Display Settings:


Send to:

Choose Destination
See comment in PubMed Commons below
Clin Nutr. 2010 Feb;29(1):131-40. doi: 10.1016/j.clnu.2009.07.004. Epub 2009 Aug 7.

Preferential promotion of apoptosis of monocytes by Lactobacillus casei rhamnosus soluble factors.

Author information

  • 1Department of Biological Science and Technology, National Chiao Tung University, Hsin Chu 30068, Taiwan.



Inflammatory bowel disease (IBD) is characterized by dense infiltrates of and defective apoptosis by mucosal cell populations. Some probiotics inhibit monocytes' expansion, although mechanisms remain unknown. Supernatants of Lactobacillus strains were investigated for inducing apoptosis of monocytes.


Secreted factors produced by Lactobacillus strains were tested on human lymphocytes, monocytes and a human monocytic leukemia-cell line (THP-1). Cell death mechanisms were investigated by a variety of methods. Lipopolysaccharide (LPS)-induced proinflammatory cytokines (IL-1beta, IL-6, IL-8, TNF-alpha) and anti-inflammatory TGF-beta1 were determined.


Soluble factor(s) from Lactobacillus casei rhamnosus strain supernatants (LcrS) effectively induced apoptosis of immune cells. These were mainly soluble proteins (MW 5-30 kDa; LcrS(5-30)). For immune cells, but not human colonic epithelial carcinoma cells (HT-29), pretreatment with LcrS(5-30) significantly promoted apoptosis via a mitochondrial pathway. LcrS(5-30) suppressed pro-inflammatory cytokines and induced anti-inflammatory TGF-beta1.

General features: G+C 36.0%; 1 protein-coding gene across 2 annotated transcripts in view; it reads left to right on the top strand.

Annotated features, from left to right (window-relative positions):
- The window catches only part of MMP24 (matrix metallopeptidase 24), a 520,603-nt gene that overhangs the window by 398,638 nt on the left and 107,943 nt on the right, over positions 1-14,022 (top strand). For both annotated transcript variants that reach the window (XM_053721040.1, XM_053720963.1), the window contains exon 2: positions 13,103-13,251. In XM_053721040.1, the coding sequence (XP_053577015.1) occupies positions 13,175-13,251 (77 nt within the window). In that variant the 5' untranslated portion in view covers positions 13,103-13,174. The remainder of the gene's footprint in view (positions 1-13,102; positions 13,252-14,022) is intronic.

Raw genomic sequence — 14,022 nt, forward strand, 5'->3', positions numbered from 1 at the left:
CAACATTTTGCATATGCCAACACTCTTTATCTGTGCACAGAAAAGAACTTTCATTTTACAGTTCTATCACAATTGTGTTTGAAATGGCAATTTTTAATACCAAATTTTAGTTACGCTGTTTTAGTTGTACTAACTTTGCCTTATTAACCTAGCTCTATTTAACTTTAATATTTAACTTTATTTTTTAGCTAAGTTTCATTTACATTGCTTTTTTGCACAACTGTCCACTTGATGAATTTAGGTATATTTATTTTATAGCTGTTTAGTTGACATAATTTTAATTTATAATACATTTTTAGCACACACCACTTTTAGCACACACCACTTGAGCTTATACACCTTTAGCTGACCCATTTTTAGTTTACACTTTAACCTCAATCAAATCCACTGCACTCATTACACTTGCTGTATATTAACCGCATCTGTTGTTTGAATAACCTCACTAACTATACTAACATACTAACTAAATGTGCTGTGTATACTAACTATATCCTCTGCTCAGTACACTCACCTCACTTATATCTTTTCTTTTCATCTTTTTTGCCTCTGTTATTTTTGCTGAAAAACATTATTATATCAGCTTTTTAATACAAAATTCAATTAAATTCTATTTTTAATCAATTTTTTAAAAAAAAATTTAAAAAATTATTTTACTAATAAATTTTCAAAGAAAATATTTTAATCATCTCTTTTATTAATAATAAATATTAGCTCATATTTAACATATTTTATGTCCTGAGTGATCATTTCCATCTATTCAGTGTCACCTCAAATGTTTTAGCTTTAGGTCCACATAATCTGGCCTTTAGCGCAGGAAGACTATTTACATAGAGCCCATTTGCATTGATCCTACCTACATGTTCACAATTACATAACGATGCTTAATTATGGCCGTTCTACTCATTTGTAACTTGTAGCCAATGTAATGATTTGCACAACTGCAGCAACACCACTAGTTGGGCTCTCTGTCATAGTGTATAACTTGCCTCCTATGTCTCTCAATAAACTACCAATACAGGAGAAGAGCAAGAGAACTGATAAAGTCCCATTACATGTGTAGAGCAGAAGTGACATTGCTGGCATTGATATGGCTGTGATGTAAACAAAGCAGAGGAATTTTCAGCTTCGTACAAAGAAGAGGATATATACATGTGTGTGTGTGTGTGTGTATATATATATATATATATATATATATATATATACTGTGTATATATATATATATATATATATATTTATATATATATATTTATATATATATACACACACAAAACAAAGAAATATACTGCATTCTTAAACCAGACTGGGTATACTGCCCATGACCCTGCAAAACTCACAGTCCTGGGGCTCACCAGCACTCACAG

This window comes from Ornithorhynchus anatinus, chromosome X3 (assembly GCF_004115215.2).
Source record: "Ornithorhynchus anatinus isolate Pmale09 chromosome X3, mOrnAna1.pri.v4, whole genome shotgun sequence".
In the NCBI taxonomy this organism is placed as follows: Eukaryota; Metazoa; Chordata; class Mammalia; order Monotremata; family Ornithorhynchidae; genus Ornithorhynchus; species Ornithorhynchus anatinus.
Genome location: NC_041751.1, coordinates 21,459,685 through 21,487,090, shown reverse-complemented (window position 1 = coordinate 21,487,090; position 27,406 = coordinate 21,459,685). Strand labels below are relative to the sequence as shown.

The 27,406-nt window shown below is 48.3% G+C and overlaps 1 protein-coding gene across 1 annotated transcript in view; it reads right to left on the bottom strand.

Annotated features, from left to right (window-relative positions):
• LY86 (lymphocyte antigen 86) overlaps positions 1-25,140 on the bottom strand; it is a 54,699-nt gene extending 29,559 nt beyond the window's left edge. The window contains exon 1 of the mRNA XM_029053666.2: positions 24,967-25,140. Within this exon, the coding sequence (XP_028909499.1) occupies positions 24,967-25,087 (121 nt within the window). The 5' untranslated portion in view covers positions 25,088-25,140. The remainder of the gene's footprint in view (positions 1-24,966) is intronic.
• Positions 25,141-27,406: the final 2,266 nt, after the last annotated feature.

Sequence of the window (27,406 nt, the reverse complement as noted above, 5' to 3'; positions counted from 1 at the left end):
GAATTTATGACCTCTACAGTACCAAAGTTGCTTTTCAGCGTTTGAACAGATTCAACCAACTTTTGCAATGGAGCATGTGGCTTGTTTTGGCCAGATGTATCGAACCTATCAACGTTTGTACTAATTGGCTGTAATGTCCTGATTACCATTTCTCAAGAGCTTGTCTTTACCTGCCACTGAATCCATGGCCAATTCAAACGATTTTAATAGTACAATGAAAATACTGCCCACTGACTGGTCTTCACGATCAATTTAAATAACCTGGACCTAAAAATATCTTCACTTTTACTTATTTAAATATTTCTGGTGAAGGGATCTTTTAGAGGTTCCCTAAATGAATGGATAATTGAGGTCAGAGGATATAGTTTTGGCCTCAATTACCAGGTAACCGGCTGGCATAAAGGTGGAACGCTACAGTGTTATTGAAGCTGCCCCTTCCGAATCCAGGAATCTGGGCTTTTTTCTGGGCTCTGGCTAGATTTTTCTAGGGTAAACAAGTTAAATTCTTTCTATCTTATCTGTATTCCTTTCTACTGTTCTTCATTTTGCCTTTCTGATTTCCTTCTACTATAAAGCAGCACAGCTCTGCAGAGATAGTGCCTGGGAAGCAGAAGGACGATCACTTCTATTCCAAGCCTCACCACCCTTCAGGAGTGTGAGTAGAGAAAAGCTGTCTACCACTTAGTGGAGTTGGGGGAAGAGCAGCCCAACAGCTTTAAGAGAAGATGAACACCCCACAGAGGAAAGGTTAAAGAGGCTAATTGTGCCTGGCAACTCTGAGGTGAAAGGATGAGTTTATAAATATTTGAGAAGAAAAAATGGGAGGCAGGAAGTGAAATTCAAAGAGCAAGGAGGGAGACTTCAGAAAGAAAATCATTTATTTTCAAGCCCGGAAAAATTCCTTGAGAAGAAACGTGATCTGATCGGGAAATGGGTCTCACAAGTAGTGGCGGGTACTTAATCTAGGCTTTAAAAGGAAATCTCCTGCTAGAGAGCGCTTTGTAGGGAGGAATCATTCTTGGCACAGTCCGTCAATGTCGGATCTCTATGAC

Probiotic Lcr produced heat-stable molecules (MW range 5-30 kDa) that promoted immune cell apoptosis without affecting intestinal epithelial cells. LcrS(5-30) triggered apoptosis by a mitochondrial pathway, but not via TGF-beta signaling pathway. LcrS(5-30) also inhibited LPS-induced inflammatory cytokines by immune cells. Thus, LcrS(5-30) promotes apoptosis of immune cells, and suggests probiotics-based regimens for prevention of IBD.

Copyright 2009 Elsevier Ltd and European Society for Clinical Nutrition and Metabolism. All rights reserved.

[PubMed - indexed for MEDLINE]
PubMed Commons home

PubMed Commons

How to join PubMed Commons

    Supplemental Content

    Full text links

    Icon for Elsevier Science
    Loading ...
    Write to the Help Desk